Don’t be an activity packrat by taking on too many commitments for yourself or your family. In general, people’s lives are too busy. If it’s not critical that you do something, then it’s critical that you not do it. Keep your life free of clutter. Take time to fully enjoy what life has to offer.
Time moves more slowly for children because they are too busy living in the present to be concerned with the future. Be more child-like. Use goals as a tool, but not as a way of life. We will never be able to stop the clock, nor slow the speed at which time is passing. But we are able to make life seem longer by appreciating what we already have instead of spending all our time striving for what we have not. Since work is no longer a place that you go to, but a state of mind it’s easier to become a workaholic these days.
There are several indicators that your life may be getting out of out of balance, including a hectic lifestyle, losing control of your schedule, allowing work to displace family and personal activities, loss of sleep and “down” time, and excessive stress.
Life balance is a blend of work and personal life that is satisfying to the individual and his or her family and significant others. The line between work and home has become blurred, and I realize that you cannot always walk away from your job at 5 PM and not think about it again until 9 AM the next day. But work should never interfere with such things as sleep, exercise, relationships, health, recreation and family.
A statistic in John Cotter’s book, The 20% solution, indicates that the average American works 160 more hours per year than he or she did twenty years ago. An article in the Toronto Star back in 2001 indicated that nearly half of full-time workers surveyed at that time were too busy to take a vacation.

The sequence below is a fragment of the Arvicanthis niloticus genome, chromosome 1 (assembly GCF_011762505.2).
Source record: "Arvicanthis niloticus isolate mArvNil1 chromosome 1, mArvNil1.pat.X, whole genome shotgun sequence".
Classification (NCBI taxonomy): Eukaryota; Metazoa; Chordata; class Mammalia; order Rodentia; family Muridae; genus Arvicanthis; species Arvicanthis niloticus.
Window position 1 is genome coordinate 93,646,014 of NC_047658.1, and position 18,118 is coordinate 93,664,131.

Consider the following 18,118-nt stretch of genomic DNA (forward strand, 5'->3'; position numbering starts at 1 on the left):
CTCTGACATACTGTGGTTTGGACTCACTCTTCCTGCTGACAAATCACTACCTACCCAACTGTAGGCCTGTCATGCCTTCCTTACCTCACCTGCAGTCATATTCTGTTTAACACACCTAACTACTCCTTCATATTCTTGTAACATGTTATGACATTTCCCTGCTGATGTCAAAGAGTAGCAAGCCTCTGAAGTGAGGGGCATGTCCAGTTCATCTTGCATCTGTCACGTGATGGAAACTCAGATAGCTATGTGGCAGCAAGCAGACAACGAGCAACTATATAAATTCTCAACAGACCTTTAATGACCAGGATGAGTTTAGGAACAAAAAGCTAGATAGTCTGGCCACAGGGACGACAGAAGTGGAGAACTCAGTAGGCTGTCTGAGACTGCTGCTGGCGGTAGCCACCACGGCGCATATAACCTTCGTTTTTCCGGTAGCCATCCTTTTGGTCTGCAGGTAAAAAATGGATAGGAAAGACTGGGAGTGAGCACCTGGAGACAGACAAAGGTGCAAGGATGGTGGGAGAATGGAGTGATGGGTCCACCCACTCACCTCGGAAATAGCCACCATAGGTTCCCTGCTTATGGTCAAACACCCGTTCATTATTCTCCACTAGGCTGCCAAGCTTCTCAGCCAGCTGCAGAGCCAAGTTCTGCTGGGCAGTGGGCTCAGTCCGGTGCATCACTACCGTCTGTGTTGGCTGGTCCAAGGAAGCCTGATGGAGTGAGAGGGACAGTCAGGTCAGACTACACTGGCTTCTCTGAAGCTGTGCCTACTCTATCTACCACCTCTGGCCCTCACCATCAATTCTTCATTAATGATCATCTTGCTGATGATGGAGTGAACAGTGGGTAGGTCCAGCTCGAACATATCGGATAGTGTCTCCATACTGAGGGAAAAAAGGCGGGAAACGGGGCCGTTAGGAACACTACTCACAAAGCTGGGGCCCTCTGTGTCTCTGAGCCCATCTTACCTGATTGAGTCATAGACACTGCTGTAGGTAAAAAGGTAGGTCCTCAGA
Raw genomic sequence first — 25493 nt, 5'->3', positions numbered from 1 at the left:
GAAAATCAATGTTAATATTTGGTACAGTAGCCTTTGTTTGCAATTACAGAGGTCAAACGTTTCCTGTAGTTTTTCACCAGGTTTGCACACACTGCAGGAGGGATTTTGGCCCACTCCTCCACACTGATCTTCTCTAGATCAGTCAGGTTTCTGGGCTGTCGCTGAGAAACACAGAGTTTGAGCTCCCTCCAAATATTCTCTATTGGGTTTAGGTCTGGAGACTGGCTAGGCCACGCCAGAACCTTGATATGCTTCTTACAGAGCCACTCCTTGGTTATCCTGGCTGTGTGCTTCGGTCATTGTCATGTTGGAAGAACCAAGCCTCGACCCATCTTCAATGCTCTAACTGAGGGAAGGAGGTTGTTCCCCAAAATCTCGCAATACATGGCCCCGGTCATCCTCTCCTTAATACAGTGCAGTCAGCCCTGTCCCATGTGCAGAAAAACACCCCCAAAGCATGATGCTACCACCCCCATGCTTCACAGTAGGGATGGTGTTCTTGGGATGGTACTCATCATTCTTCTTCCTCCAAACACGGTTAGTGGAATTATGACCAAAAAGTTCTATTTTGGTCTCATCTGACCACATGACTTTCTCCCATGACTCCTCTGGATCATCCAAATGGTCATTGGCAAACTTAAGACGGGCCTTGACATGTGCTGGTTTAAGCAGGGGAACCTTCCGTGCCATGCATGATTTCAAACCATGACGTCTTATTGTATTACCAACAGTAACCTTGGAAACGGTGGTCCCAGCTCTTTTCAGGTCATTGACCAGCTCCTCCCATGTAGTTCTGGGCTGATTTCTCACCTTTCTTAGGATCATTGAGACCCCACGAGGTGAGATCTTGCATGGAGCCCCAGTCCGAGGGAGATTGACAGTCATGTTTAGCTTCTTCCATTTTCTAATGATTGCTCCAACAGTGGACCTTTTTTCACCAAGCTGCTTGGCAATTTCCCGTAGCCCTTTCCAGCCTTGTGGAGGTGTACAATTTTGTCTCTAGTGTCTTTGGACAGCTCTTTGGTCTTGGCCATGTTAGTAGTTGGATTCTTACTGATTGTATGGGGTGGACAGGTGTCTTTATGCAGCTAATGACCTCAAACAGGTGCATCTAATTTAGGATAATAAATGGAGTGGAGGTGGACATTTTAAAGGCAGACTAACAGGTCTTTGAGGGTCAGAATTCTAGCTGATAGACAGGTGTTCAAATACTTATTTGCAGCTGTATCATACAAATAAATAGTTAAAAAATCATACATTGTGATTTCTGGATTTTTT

Many people are also too rushed in the morning to pause for breakfast. And a survey mentioned in Valorie Burton’s book, How Did I Get So Busy, revealed that 58% of Americans admit that they skip lunch altogether if they’re too busy. Skipping lunch or breakfast deprives your brain of the energy it needs to function at its best, according to Dr. Brian Morgan of Columbia University College of Physicians and Surgeons.
A CBS documentary on sleep deprivation (60 Minutes) aired on March 16, 2008, indicated that in our lifetime, the amount of sleep the average person gets has decreased from over 8 hours a day to 6.7 hours a day.
The most obvious sign that your life is out of balance is the amount of time spent on work-related activities. A Canadian Health report (from the book, Sleep to be Sexy, Smart & Slim by Ellen Michaud with Julie Bain) claims that more than a half of all employees take work home, 69% check their email from home, 59% check voice mail after hours, 30% get work-related faxes, and 29% keep their cell phones on day and night.
As a result, 46% feel that this work-related intrusion is a stressor and 44% report negative spillover onto their families. According to the book, Redeeming the time by Philip Patterson, total contact time between parents and children has dropped 40% during the last 25 years. And the families are supposed to be the most effective buffer to workplace stress. Eating on the run, taking your smartphone to the beach, being consistently late for personal as well as business events, and not having enough time to exercise are all indicators of a lack of balance.
Getting back in balance usually involves regaining control of your time by being a proactive person instead of reactive, scheduling time for yourself in your planner, simplifying your life, and developing good habits. It may even involve changing jobs, downsizing, moving or whatever. But it’s a process, not an event, and could take months or even years. One way to align your life with your values is to make a list of what’s really important to you, and then make a list of the things you have on your To Do for the next few days and compare the two lists. Most people have too many things on their To Do lists that have nothing to do what’s important or meaningful to them.
It’s also essential that we control our use of technological gadgets. They were originally supposed to give us more leisure time, but instead they make it even easier for us to work all the time – regardless of where we are. Controlling them by turning them off at set times each day will help keep your life in balance. It will also reduce stress – and help you to sleep easier if you’ve been checking email just before bedtime. We try to get more done by cutting back on sleep when studies show that after a good night’s sleep you get more done, with fewer mistakes, because of an increased ability to concentrate.
You will never be able to balance your life as long as you are an activity packrat. So just as a reformed packrat always gets rid of something that a new purchase replaces, so you should never take on another task or activity without getting rid of an equally time-consuming activity in return.